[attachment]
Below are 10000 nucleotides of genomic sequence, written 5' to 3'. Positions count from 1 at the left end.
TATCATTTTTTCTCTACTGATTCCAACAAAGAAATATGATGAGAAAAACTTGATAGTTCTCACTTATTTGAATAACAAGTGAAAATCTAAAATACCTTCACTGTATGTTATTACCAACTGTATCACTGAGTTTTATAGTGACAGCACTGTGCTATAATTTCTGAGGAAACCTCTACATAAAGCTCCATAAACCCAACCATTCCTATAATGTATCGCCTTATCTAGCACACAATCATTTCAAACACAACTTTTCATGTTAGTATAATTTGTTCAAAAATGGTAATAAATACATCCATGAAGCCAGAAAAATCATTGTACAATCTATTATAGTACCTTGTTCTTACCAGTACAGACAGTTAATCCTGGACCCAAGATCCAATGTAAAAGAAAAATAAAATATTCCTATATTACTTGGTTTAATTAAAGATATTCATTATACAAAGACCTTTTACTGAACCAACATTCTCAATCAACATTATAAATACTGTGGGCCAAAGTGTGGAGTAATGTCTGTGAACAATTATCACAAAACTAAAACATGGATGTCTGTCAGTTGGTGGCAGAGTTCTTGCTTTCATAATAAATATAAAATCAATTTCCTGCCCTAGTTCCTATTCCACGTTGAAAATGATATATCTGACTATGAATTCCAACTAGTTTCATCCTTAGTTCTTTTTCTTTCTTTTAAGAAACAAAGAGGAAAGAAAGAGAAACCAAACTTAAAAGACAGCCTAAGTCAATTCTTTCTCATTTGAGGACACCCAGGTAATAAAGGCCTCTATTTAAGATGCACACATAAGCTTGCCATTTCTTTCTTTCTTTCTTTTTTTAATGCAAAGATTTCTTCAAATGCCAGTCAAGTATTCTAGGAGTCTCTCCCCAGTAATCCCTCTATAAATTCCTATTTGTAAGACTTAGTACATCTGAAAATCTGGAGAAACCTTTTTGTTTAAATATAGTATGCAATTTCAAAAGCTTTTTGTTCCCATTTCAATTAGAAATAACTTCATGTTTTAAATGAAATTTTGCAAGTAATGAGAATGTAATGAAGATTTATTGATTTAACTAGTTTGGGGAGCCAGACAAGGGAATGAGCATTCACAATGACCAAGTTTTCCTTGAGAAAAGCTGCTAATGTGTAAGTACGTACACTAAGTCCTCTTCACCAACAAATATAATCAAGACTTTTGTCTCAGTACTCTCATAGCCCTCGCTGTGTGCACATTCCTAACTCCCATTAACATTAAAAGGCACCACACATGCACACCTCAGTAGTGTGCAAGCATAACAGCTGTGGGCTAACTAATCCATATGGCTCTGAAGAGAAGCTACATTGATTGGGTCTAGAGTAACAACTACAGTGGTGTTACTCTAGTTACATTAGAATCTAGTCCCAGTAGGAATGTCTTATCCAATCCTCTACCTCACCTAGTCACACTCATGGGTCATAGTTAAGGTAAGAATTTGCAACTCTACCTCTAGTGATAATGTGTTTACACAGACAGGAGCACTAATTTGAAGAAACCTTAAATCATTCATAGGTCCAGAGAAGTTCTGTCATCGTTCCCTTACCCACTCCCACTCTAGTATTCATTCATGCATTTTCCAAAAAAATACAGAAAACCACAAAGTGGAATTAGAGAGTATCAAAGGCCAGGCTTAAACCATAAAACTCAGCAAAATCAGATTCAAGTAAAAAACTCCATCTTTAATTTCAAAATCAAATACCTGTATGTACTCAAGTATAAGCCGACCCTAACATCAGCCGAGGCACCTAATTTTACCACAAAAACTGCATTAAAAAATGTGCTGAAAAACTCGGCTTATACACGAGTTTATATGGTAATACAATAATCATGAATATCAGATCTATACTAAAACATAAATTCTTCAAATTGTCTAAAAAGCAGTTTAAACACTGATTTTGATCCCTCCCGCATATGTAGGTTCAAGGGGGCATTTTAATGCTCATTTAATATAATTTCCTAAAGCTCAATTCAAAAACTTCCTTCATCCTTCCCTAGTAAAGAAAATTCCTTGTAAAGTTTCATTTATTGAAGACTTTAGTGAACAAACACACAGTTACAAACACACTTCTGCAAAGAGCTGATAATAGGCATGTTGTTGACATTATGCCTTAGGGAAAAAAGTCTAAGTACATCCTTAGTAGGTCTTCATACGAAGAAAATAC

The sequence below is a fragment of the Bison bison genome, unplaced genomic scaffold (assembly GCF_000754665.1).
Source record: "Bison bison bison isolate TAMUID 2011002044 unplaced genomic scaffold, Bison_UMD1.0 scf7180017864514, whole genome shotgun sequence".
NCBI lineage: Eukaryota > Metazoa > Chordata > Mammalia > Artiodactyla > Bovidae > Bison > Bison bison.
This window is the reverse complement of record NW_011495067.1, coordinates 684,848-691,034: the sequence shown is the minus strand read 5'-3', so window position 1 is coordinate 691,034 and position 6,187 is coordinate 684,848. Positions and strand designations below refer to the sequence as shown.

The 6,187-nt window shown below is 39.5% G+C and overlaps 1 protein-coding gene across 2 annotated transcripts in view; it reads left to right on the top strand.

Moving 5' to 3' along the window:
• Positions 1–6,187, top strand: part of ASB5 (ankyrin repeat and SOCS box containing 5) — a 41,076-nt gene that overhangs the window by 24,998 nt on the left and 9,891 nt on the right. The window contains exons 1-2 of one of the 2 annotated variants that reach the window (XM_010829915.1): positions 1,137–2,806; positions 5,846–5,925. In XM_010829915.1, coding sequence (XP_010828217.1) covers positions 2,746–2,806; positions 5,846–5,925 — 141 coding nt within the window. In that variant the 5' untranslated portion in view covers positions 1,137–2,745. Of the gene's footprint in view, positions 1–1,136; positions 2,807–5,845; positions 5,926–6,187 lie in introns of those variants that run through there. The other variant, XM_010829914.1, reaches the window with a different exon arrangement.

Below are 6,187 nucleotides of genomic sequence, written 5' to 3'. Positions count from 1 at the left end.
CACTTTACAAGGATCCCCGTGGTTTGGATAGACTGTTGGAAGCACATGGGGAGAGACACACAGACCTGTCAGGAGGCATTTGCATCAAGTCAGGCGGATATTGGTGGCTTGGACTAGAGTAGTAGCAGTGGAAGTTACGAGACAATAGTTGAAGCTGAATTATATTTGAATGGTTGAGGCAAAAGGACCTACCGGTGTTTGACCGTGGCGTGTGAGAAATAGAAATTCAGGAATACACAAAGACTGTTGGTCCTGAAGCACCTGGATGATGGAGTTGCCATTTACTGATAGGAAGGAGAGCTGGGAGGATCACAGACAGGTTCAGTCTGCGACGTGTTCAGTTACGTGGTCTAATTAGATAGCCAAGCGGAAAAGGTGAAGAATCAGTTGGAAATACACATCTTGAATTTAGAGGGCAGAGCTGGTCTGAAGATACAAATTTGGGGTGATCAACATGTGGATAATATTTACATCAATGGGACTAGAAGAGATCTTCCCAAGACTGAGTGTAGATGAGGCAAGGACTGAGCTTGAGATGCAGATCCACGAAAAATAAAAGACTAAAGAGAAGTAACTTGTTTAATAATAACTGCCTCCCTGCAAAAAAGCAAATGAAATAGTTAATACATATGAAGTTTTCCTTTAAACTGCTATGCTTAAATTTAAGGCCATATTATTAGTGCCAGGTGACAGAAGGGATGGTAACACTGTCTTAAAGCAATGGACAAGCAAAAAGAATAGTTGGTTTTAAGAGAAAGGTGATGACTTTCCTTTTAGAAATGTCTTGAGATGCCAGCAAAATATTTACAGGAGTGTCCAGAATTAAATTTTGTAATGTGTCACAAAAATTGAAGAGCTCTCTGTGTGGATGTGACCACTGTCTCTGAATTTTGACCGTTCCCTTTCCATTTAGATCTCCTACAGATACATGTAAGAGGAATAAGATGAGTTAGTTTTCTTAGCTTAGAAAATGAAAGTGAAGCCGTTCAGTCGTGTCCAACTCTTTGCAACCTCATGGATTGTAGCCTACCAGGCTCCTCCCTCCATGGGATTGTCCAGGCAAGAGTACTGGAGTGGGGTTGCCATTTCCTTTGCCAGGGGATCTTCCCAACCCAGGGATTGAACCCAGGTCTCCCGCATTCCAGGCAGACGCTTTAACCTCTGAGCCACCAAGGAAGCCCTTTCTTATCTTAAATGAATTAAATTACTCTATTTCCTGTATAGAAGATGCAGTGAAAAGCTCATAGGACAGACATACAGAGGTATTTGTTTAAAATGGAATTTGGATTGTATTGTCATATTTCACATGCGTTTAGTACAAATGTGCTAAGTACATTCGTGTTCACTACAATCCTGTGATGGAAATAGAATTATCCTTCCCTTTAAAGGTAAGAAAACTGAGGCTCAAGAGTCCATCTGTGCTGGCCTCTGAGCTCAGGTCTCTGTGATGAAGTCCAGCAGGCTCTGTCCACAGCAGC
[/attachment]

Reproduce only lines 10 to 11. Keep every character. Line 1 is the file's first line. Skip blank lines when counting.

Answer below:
Below are 6,187 nucleotides of genomic sequence, written 5' to 3'. Positions count from 1 at the left end.
CACTTTACAAGGATCCCCGTGGTTTGGATAGACTGTTGGAAGCACATGGGGAGAGACACACAGACCTGTCAGGAGGCATTTGCATCAAGTCAGGCGGATATTGGTGGCTTGGACTAGAGTAGTAGCAGTGGAAGTTACGAGACAATAGTTGAAGCTGAATTATATTTGAATGGTTGAGGCAAAAGGACCTACCGGTGTTTGACCGTGGCGTGTGAGAAATAGAAATTCAGGAATACACAAAGACTGTTGGTCCTGAAGCACCTGGATGATGGAGTTGCCATTTACTGATAGGAAGGAGAGCTGGGAGGATCACAGACAGGTTCAGTCTGCGACGTGTTCAGTTACGTGGTCTAATTAGATAGCCAAGCGGAAAAGGTGAAGAATCAGTTGGAAATACACATCTTGAATTTAGAGGGCAGAGCTGGTCTGAAGATACAAATTTGGGGTGATCAACATGTGGATAATATTTACATCAATGGGACTAGAAGAGATCTTCCCAAGACTGAGTGTAGATGAGGCAAGGACTGAGCTTGAGATGCAGATCCACGAAAAATAAAAGACTAAAGAGAAGTAACTTGTTTAATAATAACTGCCTCCCTGCAAAAAAGCAAATGAAATAGTTAATACATATGAAGTTTTCCTTTAAACTGCTATGCTTAAATTTAAGGCCATATTATTAGTGCCAGGTGACAGAAGGGATGGTAACACTGTCTTAAAGCAATGGACAAGCAAAAAGAATAGTTGGTTTTAAGAGAAAGGTGATGACTTTCCTTTTAGAAATGTCTTGAGATGCCAGCAAAATATTTACAGGAGTGTCCAGAATTAAATTTTGTAATGTGTCACAAAAATTGAAGAGCTCTCTGTGTGGATGTGACCACTGTCTCTGAATTTTGACCGTTCCCTTTCCATTTAGATCTCCTACAGATACATGTAAGAGGAATAAGATGAGTTAGTTTTCTTAGCTTAGAAAATGAAAGTGAAGCCGTTCAGTCGTGTCCAACTCTTTGCAACCTCATGGATTGTAGCCTACCAGGCTCCTCCCTCCATGGGATTGTCCAGGCAAGAGTACTGGAGTGGGGTTGCCATTTCCTTTGCCAGGGGATCTTCCCAACCCAGGGATTGAACCCAGGTCTCCCGCATTCCAGGCAGACGCTTTAACCTCTGAGCCACCAAGGAAGCCCTTTCTTATCTTAAATGAATTAAATTACTCTATTTCCTGTATAGAAGATGCAGTGAAAAGCTCATAGGACAGACATACAGAGGTATTTGTTTAAAATGGAATTTGGATTGTATTGTCATATTTCACATGCGTTTAGTACAAATGTGCTAAGTACATTCGTGTTCACTACAATCCTGTGATGGAAATAGAATTATCCTTCCCTTTAAAGGTAAGAAAACTGAGGCTCAAGAGTCCATCTGTGCTGGCCTCTGAGCTCAGGTCTCTGTGATGAAGTCCAGCAGGCTCTGTCCACAGCAGC